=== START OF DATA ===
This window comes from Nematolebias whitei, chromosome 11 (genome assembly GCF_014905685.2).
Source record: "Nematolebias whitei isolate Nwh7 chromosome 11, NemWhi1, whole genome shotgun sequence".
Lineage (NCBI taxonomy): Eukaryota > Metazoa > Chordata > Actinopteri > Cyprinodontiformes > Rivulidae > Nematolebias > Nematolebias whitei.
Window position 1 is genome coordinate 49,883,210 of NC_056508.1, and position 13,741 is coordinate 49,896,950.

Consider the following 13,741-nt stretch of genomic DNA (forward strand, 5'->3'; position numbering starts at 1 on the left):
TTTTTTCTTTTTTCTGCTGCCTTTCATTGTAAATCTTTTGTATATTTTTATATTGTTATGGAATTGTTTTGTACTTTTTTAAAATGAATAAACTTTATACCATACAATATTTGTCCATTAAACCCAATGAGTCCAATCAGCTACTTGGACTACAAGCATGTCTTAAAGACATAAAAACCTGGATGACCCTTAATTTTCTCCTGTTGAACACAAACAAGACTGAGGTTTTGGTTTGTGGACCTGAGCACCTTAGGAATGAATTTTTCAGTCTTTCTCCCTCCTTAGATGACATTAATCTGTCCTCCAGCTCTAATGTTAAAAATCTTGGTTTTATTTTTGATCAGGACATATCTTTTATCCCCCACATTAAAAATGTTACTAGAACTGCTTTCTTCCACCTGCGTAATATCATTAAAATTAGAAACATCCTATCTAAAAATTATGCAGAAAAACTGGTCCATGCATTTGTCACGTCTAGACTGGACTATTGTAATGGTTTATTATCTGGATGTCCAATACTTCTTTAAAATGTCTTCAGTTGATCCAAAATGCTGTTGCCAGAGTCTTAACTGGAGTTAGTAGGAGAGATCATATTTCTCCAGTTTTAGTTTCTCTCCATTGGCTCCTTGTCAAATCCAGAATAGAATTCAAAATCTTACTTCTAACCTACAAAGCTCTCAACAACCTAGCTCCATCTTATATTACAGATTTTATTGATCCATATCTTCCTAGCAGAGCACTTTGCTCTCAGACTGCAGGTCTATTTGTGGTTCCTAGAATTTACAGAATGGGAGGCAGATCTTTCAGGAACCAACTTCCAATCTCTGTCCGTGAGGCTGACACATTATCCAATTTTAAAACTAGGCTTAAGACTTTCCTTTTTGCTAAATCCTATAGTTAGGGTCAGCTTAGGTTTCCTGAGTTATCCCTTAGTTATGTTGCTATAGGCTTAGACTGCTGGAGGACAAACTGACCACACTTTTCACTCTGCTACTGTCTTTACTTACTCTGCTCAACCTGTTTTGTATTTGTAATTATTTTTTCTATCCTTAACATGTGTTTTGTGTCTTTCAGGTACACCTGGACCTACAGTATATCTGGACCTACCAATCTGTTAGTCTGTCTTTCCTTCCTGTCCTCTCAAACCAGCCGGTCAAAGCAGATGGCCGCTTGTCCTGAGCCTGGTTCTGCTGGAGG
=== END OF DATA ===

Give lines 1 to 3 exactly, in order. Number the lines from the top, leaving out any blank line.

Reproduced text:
This window comes from Nematolebias whitei, chromosome 11 (genome assembly GCF_014905685.2).
Source record: "Nematolebias whitei isolate Nwh7 chromosome 11, NemWhi1, whole genome shotgun sequence".
Lineage (NCBI taxonomy): Eukaryota > Metazoa > Chordata > Actinopteri > Cyprinodontiformes > Rivulidae > Nematolebias > Nematolebias whitei.